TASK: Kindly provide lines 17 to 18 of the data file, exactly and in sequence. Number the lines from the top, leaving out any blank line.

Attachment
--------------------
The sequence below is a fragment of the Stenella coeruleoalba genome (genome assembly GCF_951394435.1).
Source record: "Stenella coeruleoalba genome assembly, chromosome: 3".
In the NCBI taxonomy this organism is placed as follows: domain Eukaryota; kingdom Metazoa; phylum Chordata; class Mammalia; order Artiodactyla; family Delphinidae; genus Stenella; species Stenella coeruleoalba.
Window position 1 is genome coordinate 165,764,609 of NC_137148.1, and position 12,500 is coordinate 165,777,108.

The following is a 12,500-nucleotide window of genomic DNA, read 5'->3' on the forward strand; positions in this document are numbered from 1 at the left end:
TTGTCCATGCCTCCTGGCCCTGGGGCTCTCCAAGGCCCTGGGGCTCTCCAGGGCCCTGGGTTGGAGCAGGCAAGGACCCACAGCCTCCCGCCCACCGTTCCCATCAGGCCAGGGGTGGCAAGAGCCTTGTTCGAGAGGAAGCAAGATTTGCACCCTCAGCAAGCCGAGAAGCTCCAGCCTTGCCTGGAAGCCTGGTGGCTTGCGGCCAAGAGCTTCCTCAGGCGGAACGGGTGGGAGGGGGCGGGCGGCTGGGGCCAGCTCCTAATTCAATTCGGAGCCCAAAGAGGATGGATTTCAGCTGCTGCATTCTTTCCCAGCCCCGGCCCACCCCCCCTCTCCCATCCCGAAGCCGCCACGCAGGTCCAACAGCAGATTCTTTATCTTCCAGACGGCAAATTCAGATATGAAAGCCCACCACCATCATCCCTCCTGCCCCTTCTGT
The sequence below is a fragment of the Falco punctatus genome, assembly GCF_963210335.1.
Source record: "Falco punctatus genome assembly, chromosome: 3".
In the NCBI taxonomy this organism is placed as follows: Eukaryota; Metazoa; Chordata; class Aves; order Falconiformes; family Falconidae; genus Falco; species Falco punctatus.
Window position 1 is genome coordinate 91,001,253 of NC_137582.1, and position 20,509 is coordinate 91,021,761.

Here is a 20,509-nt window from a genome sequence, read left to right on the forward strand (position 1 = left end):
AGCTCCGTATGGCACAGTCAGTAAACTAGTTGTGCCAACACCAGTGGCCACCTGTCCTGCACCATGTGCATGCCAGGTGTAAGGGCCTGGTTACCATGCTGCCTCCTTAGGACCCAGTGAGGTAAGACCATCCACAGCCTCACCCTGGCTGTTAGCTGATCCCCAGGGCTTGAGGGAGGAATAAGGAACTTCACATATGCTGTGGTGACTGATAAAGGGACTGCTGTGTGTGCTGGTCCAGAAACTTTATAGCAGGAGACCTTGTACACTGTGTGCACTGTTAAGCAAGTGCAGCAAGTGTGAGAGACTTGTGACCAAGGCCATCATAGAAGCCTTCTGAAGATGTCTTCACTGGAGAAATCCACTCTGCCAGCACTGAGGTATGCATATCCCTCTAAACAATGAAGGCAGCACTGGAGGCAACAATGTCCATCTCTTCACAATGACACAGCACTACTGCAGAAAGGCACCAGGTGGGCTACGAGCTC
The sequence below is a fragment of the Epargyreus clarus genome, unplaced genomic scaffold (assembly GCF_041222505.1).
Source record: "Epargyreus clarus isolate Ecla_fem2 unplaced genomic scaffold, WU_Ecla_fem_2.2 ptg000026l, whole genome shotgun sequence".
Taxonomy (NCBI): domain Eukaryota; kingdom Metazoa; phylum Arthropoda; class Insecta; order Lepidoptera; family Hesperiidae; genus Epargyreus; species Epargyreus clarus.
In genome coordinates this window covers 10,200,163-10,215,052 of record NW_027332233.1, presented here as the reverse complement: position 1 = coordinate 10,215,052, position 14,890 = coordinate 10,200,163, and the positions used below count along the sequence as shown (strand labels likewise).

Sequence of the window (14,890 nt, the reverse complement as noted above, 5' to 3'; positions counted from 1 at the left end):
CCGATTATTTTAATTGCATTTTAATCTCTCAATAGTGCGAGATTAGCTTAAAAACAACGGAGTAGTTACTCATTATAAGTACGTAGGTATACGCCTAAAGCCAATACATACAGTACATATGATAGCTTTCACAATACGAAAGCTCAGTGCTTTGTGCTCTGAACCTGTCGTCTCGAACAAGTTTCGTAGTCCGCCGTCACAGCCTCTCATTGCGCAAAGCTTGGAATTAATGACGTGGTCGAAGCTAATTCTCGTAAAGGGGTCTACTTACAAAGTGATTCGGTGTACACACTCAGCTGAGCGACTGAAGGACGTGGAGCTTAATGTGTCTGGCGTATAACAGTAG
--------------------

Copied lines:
Sequence of the window (14,890 nt, the reverse complement as noted above, 5' to 3'; positions counted from 1 at the left end):
CCGATTATTTTAATTGCATTTTAATCTCTCAATAGTGCGAGATTAGCTTAAAAACAACGGAGTAGTTACTCATTATAAGTACGTAGGTATACGCCTAAAGCCAATACATACAGTACATATGATAGCTTTCACAATACGAAAGCTCAGTGCTTTGTGCTCTGAACCTGTCGTCTCGAACAAGTTTCGTAGTCCGCCGTCACAGCCTCTCATTGCGCAAAGCTTGGAATTAATGACGTGGTCGAAGCTAATTCTCGTAAAGGGGTCTACTTACAAAGTGATTCGGTGTACACACTCAGCTGAGCGACTGAAGGACGTGGAGCTTAATGTGTCTGGCGTATAACAGTAG